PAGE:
Not only does the city face a shortage of open spaces, the accessibility and quality of parks and playgrounds was also found to be deplorable.

Bengaluru no longer Garden City Only 3 pc of citys area covered by parks says surveyRepresentational image
news Civic Issues Sunday, December 03, 2017 - 11:19

Bengaluru's 'Garden City' moniker is under a severe threat as the city has turned into a concrete jungle due to rapid urbanisation. 

A recent report by the Indian Institute of Science says that 78% of Bengaluru's land surface is currently paved and going by this trend, it will go up to a massive 94% by the end of the decade.

Hence, it is not surprising that a survey of open spaces in the city has found that only 3% of the total area consists of parks or open grounds.

The survey was conducted by Janaagraha, a Bengaluru-based non-profit organisation. It found that there is only 19 sq. km of parks and playgrounds in Bengaluru, which has a total area of 709 sq. km.

This means that Bengaluru falls short of the prescribed requirement of 10 sq. metres of open space per capita recommended by the Urban and Regional Development Plan Formulation and Implementation (2015) guidelines of the Ministry of Urban Development.

The WHO suggests that 15% of a city should be made up of open spaces.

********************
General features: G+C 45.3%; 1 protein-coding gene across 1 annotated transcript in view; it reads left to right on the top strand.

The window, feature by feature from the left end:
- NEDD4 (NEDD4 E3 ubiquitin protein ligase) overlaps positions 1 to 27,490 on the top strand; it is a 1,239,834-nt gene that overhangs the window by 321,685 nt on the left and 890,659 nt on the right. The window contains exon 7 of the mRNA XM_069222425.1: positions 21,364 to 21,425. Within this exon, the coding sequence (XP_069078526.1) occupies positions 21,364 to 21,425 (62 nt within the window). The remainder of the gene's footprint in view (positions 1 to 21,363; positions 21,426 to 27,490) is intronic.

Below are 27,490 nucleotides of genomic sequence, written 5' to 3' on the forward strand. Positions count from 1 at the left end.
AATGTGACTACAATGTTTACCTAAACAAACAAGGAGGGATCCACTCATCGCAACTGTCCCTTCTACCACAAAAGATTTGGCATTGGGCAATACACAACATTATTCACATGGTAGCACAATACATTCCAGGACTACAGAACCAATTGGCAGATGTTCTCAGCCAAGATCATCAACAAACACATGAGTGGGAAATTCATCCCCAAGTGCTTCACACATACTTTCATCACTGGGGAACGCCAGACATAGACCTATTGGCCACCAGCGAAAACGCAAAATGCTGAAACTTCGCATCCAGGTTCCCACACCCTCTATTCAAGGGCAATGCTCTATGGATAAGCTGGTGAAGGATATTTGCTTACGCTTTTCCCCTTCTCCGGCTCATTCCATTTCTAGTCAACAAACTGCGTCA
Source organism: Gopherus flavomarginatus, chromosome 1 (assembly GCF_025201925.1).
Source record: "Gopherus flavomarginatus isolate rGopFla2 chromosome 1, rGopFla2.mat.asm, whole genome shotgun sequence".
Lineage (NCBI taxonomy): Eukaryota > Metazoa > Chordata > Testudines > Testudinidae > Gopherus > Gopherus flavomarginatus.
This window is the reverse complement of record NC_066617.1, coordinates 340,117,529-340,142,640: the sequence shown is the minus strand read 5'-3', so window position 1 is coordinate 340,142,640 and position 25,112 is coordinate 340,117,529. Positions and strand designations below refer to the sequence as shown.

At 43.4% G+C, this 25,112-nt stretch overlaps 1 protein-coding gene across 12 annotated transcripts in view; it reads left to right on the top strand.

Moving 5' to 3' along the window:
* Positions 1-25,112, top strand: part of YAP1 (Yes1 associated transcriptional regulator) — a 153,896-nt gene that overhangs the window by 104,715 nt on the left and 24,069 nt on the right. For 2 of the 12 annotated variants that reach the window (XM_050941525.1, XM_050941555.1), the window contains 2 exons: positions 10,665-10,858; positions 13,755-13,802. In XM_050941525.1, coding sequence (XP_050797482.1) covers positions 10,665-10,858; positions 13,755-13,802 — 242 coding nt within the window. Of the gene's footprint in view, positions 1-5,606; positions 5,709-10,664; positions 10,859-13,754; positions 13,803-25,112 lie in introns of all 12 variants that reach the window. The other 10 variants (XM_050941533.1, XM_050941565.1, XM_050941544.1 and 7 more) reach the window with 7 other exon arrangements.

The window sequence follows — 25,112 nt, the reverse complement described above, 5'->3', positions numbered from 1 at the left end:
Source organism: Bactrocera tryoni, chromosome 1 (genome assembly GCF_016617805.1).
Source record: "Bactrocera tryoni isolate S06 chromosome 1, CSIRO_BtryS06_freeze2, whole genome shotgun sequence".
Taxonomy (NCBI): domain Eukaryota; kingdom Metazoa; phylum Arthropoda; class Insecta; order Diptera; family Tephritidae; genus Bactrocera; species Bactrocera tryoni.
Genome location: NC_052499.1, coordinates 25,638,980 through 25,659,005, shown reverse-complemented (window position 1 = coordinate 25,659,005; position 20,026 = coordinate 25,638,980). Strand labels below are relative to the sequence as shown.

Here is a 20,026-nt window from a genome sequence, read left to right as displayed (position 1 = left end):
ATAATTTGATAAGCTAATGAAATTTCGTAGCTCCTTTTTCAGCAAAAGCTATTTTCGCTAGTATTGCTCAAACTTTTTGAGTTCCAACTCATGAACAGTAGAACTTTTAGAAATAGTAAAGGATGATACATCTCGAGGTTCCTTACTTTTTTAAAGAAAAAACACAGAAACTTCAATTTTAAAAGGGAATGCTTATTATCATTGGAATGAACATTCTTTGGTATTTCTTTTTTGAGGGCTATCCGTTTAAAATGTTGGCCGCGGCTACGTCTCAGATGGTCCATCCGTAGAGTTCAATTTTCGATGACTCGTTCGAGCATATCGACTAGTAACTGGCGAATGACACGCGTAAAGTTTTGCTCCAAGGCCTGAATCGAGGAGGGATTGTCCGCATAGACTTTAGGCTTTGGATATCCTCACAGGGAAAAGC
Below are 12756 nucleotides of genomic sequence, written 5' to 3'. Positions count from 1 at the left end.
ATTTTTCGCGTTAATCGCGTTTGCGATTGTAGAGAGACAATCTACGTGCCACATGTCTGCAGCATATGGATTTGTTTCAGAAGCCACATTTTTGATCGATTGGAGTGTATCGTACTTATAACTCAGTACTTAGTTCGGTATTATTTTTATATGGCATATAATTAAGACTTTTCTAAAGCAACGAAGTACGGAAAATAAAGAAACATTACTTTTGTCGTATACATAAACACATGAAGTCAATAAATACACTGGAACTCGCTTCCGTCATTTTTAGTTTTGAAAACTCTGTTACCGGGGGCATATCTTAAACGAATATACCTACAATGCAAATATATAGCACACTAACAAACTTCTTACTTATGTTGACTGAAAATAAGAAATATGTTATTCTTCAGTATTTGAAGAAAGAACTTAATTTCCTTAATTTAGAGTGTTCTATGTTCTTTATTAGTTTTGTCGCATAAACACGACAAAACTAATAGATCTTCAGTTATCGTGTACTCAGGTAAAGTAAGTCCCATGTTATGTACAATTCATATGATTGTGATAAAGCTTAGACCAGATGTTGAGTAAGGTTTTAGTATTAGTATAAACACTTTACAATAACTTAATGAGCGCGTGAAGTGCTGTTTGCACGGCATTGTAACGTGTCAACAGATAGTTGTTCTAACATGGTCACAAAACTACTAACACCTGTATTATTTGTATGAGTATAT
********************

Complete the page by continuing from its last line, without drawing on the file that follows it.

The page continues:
With just 2.2 sq. metres of open space per capita, the city needs an additional 67 sq. km of open space.

Not only does the city face a shortage of open spaces, the accessibility and quality of parks and playgrounds was also found to be deplorable. Janagraha surveyed a total of 1115 parks and 192 playgrounds.

“We see that 21% of the parks in the city were found to be closed during the visit of the survey team. Only 56% had adequate lighting. Outer wards fared worse making it unsafe for citizens to use the parks. Parks scored poorly on cleanliness as well with 54% of them littered with garbage,” Janaagraha said in a statement.

Another revelation of the survey is that only 3% of the parks had drinking water facility while 94% of them did not have toilets. 

Playgrounds fared worse in this regard with only 1% of them across the city, having drinking water facilities, and a mere 4% having toilet facilities. Besides, 70% of the parks were littered with garbage.

Moreover, lack of lighting was a problem that was found across half (49%) of all open spaces. On the brighter side, 80% of the parks had walking lanes while 77% of them had seats.

Incidentally, the Karnataka government had brought in the Karnataka Urban Development Authorities (Amendment) Bill, 2016 to reduce the area to be reserved for public parks and playgrounds in layouts, from the present 15% of the total area to 10%.The Bill was returned by the Governor after citizen activists protested the move.

According to 2014 Ministry of Urban Development data, Bengaluru is not the only city which has insufficient open spaces. Chennai fares worst among big cities with just 0.81 sq. km of per capita open space.

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